Outsider Berdych conquers Paris Master
Unseeded Czech Tomas Berdych overcame a severe bout of mid-match stagefright to win the Paris Masters with a 6-3, 6-4, 3-6, 4-6, 6-4 victory over Croatian sixth seed Ivan Ljubicic.
Twenty-year-old Berdych, the world number 50 and playing in only his third career final yesterday, cruised through the first two sets but was then racked by nerves as the title came within sight.
But he conquered his crippling fears, as well as a thigh strain, in the final set to claim the biggest payday of his career, a huge 378,000 euros, on his fourth match point.
"I'm very happy because this was my first Masters final and my first win. It's a great way to finish the year," said the Czech, the second youngest winner in the tournament's 20-year history, behind Boris Becker who was 18 when he won in 1986.
"I was surprised about the first two sets because Ivan played different tactics compared to the other two matches he played when he won. But I expected him to play better and even though three match points went I knew it wasn't the end.
"The win now has changed my goals for next
season. It will be a different season. I will be up to around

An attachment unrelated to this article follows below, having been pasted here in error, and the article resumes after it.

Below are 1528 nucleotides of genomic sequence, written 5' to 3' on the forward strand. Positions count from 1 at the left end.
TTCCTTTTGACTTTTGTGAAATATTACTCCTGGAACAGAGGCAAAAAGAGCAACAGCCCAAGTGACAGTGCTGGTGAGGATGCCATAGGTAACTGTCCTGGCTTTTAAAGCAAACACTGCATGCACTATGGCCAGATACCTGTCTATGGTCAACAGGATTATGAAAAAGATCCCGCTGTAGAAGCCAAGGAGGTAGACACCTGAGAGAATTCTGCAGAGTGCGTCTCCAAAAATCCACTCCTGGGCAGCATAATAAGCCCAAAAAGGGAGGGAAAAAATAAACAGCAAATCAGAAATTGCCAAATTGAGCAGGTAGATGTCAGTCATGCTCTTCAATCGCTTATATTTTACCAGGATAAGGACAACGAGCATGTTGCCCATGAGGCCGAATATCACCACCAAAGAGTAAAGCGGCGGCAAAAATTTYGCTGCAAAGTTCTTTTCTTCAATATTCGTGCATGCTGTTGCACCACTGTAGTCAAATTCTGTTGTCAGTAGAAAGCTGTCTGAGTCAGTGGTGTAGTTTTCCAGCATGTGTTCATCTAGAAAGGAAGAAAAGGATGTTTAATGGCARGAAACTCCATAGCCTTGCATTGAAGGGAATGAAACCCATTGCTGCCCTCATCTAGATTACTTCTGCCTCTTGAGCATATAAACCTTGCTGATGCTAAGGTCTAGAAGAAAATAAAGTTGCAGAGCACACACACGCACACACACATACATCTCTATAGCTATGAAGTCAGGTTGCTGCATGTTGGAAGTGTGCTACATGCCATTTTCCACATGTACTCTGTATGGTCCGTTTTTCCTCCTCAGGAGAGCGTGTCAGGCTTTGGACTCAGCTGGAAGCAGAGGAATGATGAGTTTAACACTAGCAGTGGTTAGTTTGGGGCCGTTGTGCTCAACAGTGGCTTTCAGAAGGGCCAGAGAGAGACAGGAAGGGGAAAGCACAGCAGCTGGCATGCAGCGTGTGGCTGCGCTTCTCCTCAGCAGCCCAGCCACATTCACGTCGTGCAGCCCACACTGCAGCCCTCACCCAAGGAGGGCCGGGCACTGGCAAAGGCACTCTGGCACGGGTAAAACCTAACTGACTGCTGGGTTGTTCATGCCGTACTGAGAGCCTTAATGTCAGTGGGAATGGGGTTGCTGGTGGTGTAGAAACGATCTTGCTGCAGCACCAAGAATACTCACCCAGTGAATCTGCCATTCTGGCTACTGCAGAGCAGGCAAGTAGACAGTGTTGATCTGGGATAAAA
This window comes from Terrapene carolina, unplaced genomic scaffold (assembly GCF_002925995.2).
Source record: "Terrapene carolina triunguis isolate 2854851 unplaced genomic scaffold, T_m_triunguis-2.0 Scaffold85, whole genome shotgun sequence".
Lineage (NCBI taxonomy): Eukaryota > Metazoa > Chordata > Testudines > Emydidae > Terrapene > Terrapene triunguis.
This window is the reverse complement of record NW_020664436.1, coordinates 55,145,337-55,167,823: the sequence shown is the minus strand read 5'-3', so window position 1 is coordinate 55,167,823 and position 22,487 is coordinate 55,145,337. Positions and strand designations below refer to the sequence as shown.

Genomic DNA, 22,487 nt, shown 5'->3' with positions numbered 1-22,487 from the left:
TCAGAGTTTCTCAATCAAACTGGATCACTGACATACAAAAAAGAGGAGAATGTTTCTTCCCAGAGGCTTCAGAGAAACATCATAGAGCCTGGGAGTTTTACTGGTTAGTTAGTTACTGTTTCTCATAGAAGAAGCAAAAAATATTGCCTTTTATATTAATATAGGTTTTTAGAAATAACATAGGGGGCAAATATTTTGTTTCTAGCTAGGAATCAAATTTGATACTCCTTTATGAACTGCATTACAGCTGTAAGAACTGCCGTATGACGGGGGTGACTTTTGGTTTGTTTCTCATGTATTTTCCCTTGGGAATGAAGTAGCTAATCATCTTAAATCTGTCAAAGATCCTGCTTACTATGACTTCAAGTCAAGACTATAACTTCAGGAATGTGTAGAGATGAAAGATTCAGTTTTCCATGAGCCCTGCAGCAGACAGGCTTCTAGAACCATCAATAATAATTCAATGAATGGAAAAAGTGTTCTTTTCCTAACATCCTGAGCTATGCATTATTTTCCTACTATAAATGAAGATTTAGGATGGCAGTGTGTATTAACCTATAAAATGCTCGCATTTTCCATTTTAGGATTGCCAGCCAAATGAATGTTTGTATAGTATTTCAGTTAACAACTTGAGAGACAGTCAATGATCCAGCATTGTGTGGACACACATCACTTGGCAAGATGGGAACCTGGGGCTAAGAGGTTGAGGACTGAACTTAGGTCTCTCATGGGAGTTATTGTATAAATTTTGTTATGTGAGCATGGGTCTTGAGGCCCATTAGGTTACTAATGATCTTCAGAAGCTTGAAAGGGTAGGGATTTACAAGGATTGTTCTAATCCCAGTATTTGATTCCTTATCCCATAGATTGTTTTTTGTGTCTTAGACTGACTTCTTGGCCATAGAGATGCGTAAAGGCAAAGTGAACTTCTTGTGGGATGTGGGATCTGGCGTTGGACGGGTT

"But I have to be ready. I want to make the top 10, but let's just see."
Ljubicic, who now heads to the Masters Cup in Shanghai, paid tribute to the winner but refused to be too despondent despite having lost a second successive Masters final.
"The key to the match was the start. He played really well and I struggled. He was just the better player in the first two sets. I couldn't return anything.
"In the third set, may be he was thinking about the title. Then he had a medical time-out for his thigh and that allowed him to relax.
"But I had a great week. I reached a Masters final, I have finished in the top ten, there's the Masters Cup and the Davis Cup final to come. It's a fantastic achievement for me.
"Possibly, the only other person on the planet who is happier than me at the moment is Tomas."
It was Berdych's second career title having won on clay in Palermo last year.
The victory also confirmed his growing reputation as a player who enjoys facing the big names.
He knocked Roger Federer out of the Olympics and beat world number two Rafael Nadal in the first round of the Cincinatti Masters this summer.
Berdych showed no signs of nerves early on against the more experienced Croatian, who had gone into the final having won 20 out of his last 20 matches and who had picked up two titles in Metz and Vienna.
He grabbed the first crucial break with a sweet volley to lead 3-1 and clinched the opening set 6-3 with an ace on second serve.
Berdych broke again in the ninth game of the second set with a soaring forehand, before securing the advantage with a deft backhand volley.